Recently at the Senate Inquiry, the AusMeat grading performance in beef plants came under the spotlight. However according to AusMeat most claims made were due to people’s inability to understand the grading system.
When the Senate questioned Ian King, AusMeat CEO, of whether he appreciated and accepted severe lack of confidence from across the supply chain in Aus Meat, he stated that he certainly had the message. He went on to say in terms of credibility of those messages that we have not got concrete evidence, and for my position as an industry regulator, on behalf of the government, I do need evidence to act. Whenever we have followed up on claims we tended to find that it is mostly based on hearsay as opposed to reality. He has every confidence that the grading system is performing well. Could it be possible that claims will always be hard to prove? As by the time the producer gets feedback the cattle have been boned and boxed.
Mr King went on to say that quite often complaints were nothing to do with grading performance and suggested that misunderstanding about how a processor’s price grid is operated is often the problem. “This is a challenge for the industry” he said.
To me one of the biggest problems facing the domestic beef industry is that cattle can be discounted and downgraded for any purpose. And then if the meat was tracked I would be very certain that a lot of product discounted at the processing works still ends up as a premium product at the retail level.
Much is made of the review presently under taken into the AusMeat language. The most interesting fact is that the people on the language and standards committee is dominated by the processing sector which have five members with one supermarket rep and one lonely beef producer. The problem starts when you realise that the language and standards committee have the power and the will to veto any recommendations made in the White Paper. Discounts justified or not, are worth countless dollars to processors. Example: A ‘D’ shaped butt will incur penalties however the meat sold will not be sold at a discounted price. Butt shape has no relevance to yield; this is just one of many examples of unjustifiable penalties to the producer that are not passed on to the end consumer allowing the processor to unfairly profit.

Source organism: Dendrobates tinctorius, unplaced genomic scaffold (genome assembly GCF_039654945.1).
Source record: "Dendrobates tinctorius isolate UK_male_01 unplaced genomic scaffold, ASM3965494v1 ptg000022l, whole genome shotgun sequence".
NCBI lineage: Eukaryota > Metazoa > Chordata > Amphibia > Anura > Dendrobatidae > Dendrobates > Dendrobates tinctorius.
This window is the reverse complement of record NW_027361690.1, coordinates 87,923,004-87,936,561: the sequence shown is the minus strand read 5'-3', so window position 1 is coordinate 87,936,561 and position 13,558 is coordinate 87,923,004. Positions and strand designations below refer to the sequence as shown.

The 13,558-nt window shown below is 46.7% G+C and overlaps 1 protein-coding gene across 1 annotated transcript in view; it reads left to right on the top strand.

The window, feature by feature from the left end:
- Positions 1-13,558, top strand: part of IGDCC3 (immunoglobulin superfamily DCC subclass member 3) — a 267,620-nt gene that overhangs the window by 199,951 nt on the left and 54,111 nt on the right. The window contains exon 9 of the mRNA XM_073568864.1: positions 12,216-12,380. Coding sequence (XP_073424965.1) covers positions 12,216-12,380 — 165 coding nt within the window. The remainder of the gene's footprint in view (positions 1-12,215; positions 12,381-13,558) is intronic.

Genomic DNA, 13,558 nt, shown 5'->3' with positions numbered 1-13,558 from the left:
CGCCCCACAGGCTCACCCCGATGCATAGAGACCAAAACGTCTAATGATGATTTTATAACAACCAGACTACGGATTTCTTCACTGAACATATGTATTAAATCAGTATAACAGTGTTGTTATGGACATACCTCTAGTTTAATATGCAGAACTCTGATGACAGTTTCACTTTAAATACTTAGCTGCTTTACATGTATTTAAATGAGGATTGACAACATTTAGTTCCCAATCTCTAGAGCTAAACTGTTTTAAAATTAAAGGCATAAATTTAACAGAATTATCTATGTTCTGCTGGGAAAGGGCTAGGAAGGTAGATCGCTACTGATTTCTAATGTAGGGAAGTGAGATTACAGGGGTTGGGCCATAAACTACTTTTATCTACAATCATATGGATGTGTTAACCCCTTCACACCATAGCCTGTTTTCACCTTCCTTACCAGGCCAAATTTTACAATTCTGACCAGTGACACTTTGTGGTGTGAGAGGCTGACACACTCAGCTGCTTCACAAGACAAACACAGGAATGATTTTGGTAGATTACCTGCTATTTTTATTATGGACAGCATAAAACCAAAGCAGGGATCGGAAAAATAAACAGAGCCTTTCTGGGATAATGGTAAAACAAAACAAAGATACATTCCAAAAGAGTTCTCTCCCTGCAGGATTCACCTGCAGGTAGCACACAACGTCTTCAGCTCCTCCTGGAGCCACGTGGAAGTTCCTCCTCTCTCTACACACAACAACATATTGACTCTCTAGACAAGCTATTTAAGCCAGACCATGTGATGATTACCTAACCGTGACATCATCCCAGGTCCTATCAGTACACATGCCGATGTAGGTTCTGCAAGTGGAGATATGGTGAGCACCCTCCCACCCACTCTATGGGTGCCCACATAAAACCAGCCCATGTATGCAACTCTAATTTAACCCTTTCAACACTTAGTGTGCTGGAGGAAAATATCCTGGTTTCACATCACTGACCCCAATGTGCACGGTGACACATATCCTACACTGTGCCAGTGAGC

The fact is though Mr King called himself a regulator I along with many others believe that AusMeat is dominated by processors and until we can get independent graders to control things like whizzer knives prior to scales and other antisocial acts that flourish in the meat industry, producers will be at a huge disadvantage. The only way I can see producers to get a fair go is for the Minister to pull the horns of his regulator?? Why does USDA employ their own independent graders and AusMeat work with company graders? Why do US producers get a dressing percentage of 62% while under AusMeat Australian producers only get about 52%.
JBS Swift CEO Eastwood told the senate inquiry that 85% of cattle are purchased over the scales. He went on to say that “we have to give farmers credit as they are very intelligent and smart. They have been selling livestock for a long time. They sell to the companies they choose to sell to, whether be under a weight and grade system, at saleyards , live export or on-farm on what they believe will give them the best returns for their stock”. Senate chair said “I know farmers are very smart too, but I picked up over the last couple of years that they are getting the living daylights squeezed out of them”.
JBS’s statement seems to me to be in direct contrast to Mr King’s who seems to think that producers lack the intellect to understand company grids, although they may have worked with them for many years.
Sen. Williams said “producers are spooked”. They are saying that if I’ve got cattle booked in for a date to some months ahead I will be given a price two days before delivery. But if I am not happy with that price and do not want to send them I am too scared to pull out because I may not get another slot in that works. Mr Eastwood stated, “I refute this quite categorically”. We do not ban someone from processing out of our facility if they have pulled cattle out. Chairman says “if the producer says I don’t want to supply you, and I have got a better deal, then there is no penalty”. JBS agrees with this statement. Senate asks “if the producer felt that it was not in their economic interest to send cattle to you at a given date then there are no financial penalties?” Mr Eastwood agrees that there are no financial penalties.
My understanding is that at least two producers in Tasmania have been banned from dealing with a major processor. One example is a producer contacting a cattle buyer who was told by the buyer that he would try to book his cattle in and return his call the next day. The call did not come, so the producer contacted the buyer to be told yet again that he would get back to him, meanwhile the producer found another processor that would buy his cattle. He was then told by the first buyer that he was black banned for life and they were making an example of him. This seems to be in complete contrast to the evidence given at the Senate Inquiry??? It was interesting to learn that JBS encouraged producers to go along and watch their cattle being processed. Perhaps producers should take up this invitation to learn more about the process.